Merriam-Webster has this to say:
- Origin of NORMAN
- Middle English, from Anglo-French Normant, from Old Norse Northmann-, Northmathr Norseman, from northr north + mann-, mathr man; akin to Old English north north and to Old English man man
First Known Use: 13th century
We come from the land of the ice and snow...?
Despite the rather extraordinary claims, I haven't been able to confirm a Norman ancestor outside of Texas. My Norman line makes its first reliable appearance in Gonzales County, when my ggg-grandfather Benjamin F. Norman married widow Mary E. Stevens Townsend on November 10, 1854.
According to the 1860 and 1870 censuses, Benjamin F. Norman was born in Alabama around 1835, he was literate, and neither of his parents were of foreign birth. Exhaustive research into Benjamin Normans that somewhat fit this description has led me to suspect that he may have been the son of Charles Norman of Benton County, Alabama.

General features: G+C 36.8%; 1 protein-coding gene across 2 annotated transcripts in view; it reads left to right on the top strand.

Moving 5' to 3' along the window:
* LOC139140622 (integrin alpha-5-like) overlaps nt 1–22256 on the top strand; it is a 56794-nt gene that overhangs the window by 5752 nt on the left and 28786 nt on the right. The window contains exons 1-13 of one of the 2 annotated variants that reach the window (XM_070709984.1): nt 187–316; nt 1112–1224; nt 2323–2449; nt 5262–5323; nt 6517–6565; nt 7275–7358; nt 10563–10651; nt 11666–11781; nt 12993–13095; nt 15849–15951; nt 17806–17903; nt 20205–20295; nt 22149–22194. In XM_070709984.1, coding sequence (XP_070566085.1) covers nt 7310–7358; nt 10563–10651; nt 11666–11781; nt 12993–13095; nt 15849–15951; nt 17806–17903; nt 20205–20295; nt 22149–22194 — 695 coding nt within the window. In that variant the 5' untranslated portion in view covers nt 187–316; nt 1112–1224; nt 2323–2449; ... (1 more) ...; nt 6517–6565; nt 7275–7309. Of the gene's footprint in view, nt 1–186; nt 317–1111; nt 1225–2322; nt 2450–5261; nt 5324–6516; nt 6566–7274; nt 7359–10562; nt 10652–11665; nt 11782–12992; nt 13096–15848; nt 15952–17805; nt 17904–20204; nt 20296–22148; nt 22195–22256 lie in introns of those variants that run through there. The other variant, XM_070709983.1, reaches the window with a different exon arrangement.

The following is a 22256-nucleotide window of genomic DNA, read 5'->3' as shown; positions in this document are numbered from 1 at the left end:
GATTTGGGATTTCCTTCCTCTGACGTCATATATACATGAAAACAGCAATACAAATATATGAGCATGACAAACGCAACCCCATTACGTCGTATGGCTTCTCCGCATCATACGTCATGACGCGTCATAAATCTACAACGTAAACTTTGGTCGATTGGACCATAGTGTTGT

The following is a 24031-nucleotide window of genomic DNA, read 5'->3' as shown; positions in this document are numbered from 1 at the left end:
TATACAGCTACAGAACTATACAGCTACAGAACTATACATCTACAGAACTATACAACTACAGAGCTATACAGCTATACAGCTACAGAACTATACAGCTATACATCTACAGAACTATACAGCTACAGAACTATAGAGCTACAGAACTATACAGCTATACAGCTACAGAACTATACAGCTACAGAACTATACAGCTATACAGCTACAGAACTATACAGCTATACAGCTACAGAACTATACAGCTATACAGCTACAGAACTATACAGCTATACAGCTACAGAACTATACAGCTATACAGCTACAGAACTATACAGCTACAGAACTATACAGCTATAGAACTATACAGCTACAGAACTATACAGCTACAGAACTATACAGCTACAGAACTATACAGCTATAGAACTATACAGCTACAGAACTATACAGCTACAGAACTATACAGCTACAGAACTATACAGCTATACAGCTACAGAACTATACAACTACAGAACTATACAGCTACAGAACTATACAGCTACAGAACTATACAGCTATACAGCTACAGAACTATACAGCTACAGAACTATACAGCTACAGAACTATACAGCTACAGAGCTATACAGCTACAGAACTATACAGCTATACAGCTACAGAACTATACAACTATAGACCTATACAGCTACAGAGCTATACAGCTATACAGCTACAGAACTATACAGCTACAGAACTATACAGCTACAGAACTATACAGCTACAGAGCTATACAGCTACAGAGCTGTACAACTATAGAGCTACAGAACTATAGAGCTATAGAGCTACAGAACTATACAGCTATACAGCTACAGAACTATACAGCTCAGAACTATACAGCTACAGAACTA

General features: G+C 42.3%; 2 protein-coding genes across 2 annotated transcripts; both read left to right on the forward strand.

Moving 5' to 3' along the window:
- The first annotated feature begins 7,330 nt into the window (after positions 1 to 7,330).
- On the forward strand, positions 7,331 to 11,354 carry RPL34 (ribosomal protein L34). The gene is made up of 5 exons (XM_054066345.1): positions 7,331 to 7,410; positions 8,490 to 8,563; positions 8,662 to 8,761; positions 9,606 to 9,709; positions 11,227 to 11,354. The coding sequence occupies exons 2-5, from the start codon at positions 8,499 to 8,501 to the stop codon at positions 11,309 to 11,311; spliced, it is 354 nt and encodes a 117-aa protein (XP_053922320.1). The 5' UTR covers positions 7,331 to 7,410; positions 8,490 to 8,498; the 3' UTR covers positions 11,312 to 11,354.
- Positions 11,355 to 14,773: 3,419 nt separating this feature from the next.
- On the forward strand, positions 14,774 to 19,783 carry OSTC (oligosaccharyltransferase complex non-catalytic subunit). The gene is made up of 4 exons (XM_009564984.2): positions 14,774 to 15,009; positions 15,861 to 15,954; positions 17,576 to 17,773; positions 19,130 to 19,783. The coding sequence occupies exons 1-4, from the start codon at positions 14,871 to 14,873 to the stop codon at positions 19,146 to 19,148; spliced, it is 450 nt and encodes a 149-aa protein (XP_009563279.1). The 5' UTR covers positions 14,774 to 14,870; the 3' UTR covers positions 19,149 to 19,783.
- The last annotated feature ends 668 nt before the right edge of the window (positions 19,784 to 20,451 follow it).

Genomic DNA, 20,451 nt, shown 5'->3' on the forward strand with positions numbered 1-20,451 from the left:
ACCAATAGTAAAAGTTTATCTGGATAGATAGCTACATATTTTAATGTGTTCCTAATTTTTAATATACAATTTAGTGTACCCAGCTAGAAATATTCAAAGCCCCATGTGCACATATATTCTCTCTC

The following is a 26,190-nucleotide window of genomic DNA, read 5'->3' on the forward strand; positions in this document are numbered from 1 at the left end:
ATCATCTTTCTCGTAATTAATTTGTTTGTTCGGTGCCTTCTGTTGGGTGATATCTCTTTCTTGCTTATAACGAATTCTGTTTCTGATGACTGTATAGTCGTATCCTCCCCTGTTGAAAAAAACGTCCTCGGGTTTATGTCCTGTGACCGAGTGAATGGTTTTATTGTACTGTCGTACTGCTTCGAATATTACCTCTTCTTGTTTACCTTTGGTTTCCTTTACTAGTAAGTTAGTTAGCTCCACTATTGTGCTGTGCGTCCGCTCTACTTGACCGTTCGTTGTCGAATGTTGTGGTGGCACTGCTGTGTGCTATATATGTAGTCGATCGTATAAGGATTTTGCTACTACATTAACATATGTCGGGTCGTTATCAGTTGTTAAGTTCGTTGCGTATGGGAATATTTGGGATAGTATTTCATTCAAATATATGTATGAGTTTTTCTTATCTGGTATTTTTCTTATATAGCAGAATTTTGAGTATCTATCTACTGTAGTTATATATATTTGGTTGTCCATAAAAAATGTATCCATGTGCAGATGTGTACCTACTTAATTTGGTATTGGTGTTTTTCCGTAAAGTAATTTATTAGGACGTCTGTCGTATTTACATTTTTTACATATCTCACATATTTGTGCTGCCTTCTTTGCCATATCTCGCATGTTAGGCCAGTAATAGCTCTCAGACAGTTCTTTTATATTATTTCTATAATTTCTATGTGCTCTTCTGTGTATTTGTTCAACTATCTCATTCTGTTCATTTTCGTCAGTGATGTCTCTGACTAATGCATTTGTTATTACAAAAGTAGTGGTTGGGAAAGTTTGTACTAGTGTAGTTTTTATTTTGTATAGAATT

Of course, this is still speculative, as the only evidence I have to support the notion is that I have been unable to trace Charles' B. F. Norman beyond the 1850 census. So, currently, my Norman line is still much more Texan than viking.
More about Benjamin F. Norman
Benjamin Norman died before 1879, when his widow married Isaac S. Steen. The Gonzales County history center also had muster rolls for a Benjamin F. Norman in the Texas 22nd Cavalry, Company G. However, his age on the muster rolls have him several years younger than he should have been during the Civil War. Inconsistent ages have actually been a bane with several of my Gonzales County ancestors, but that is an issue for another time.
Children of Ben and Mary Norman:
As always, feel free to contact me if you have any interest in this line.